Our biochemical analyses further demonstrated that TCE exhibits therapeutic effects on cholinergic dysfunction in the hippocampus: a major region of the brain involved in learning and memory function, particularly in spatial memory [29]. Many pathological changes to brain structure and function have been detected in the hippocampus of patients with amnesia; specifically, abnormalities in the cholinergic system were observed in the hippocampus of amnesia patients [26]. It has also been reported that the hippocampus is vulnerable to damage after scopolamine administration [30]. In this context, TCE administration mitigated AChE activity and expression in hippocampal tissue. We also found a negative correlation between AChE activity and the time spent in the target quadrant (Additional file 1: Figure S1). Although ChAT expression was not affected by scopolamine administration, increased ChAT expression was observed in the scopolamine + TCE (200 mg/kg) group. We did not, however, observe significant differences in hippocampal ChAT expression between the vehicle control and TCE per se-treated mice. Further studies are required to reveal the cause of these differences or lack thereof. Taken together, these results suggest that the regulation of the cholinergic system may underlie the anti-amnesic effects of TCE.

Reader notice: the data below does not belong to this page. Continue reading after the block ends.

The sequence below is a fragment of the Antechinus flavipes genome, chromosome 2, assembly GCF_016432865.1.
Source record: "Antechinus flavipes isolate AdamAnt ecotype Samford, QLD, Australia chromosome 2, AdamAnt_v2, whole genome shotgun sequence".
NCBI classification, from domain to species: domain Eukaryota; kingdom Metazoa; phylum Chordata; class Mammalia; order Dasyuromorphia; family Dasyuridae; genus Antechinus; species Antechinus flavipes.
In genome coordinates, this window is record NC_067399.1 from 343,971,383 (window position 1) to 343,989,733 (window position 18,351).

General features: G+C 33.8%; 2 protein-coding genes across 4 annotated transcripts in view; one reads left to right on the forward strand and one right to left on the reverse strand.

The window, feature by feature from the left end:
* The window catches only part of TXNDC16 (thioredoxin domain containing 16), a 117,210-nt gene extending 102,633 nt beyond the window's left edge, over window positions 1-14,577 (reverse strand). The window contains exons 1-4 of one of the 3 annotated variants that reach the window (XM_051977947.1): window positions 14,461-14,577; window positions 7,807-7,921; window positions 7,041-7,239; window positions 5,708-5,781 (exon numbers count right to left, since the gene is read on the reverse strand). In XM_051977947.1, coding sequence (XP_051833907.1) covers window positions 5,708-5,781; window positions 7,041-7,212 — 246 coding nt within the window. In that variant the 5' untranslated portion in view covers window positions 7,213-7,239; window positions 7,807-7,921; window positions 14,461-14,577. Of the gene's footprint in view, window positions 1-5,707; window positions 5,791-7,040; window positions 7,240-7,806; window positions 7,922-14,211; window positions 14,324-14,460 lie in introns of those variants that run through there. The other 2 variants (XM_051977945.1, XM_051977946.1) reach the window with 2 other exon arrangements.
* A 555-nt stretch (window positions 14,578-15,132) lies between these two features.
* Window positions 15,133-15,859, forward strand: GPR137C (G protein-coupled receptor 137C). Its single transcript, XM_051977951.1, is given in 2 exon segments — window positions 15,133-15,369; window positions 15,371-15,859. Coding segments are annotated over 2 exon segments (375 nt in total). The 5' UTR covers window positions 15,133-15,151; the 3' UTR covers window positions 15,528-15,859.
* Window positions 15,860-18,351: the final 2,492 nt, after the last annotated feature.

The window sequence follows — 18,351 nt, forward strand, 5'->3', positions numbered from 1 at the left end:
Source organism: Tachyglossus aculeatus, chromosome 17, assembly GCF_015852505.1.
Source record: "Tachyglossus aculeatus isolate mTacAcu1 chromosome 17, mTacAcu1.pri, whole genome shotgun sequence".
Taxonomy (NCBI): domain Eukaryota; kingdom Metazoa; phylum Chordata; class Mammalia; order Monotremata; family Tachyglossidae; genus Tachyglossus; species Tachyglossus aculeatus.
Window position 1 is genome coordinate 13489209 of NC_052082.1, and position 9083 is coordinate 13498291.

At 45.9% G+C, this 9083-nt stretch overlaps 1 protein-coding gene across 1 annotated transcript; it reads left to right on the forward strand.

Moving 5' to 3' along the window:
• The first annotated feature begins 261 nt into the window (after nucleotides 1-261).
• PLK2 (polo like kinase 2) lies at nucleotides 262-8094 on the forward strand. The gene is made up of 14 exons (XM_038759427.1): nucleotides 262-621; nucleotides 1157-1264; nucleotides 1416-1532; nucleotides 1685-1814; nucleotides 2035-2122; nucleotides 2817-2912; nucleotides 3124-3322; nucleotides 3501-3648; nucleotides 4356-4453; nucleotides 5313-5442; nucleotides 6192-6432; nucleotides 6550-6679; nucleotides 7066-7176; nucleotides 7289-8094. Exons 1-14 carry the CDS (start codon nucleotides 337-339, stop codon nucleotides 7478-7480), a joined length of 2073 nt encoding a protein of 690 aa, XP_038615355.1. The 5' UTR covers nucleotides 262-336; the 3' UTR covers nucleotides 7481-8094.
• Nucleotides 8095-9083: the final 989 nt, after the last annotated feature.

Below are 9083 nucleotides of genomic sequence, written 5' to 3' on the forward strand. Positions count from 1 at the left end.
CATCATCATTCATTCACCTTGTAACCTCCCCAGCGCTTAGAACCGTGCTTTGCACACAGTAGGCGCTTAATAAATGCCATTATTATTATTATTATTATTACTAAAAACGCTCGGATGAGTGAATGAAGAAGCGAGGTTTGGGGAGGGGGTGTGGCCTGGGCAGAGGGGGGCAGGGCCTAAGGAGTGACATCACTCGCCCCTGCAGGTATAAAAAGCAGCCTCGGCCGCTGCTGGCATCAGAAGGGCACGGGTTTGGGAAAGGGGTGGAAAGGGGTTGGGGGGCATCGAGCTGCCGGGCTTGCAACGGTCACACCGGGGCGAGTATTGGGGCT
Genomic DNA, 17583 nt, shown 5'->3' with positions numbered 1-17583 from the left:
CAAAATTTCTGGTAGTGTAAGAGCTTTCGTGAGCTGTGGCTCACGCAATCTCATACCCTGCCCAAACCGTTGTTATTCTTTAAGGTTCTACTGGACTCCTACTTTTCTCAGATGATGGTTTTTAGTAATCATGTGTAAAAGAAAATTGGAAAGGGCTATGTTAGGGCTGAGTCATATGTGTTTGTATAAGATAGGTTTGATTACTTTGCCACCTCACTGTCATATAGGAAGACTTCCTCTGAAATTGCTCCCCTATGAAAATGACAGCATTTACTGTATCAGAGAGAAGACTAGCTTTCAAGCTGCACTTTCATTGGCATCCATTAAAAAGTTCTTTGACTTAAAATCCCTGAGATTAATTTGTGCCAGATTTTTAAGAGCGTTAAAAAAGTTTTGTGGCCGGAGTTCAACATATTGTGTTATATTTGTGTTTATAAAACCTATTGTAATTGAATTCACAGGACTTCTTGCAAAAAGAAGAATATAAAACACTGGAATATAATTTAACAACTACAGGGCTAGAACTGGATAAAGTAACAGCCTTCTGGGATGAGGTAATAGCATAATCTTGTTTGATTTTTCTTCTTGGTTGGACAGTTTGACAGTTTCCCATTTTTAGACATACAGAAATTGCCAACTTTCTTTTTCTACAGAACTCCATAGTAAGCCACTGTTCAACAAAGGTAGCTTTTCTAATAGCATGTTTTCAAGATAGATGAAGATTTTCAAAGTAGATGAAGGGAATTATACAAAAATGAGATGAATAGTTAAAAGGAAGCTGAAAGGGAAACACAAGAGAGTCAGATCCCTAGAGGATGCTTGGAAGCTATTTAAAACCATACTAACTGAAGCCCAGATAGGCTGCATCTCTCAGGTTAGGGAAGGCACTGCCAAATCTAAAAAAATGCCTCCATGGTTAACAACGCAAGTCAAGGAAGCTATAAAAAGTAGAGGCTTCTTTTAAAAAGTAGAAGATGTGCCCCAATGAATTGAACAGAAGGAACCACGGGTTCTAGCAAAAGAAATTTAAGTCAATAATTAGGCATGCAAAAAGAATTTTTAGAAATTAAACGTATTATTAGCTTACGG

Increase in oxidative stress with age is the main risk factor for amnesia; the excessive generation of oxidative products, including ROS, contributes to the disturbance of calcium homeostasis, increased neurotoxic activity, and subsequent elevated lipid peroxidation [31]. Delaying or preventing oxidative damage using anti-oxidants may therefore present a promising therapeutic strategy for treating amnesia. We investigated the anti-oxidative effects of TCE using an in vivo scopolamine model as this model encompasses notable oxidative damage. In our study, increased ROS and MDA concentrations were correlated with memory impairment (Additional file 1: Figure S1). The results showed that TCE treatment attenuated up-regulated levels of ROS, NO, and MDA induced by scopolamine in the hippocampal region, which is vulnerable to oxidative stress [32]. TCE treatment may thus alleviate amnesic symptoms by exerting anti-oxidative effects.

A previous study has reported that levels of AChE splice variants were increased under conditions of oxidative-stress [33]. We therefore analyzed the correlation between AChE activity and oxidative markers and observed a significant correlation between AChE activity and ROS, as well as between AChE activity and MDA (Additional file 2: Figure S2); our findings agree with those of a previous study [34]. These results therefore suggest a possible interaction between scopolamine-induced cholinergic modulation and oxidative stress. However, further research is needed to clarify the mechanism underlying the interaction.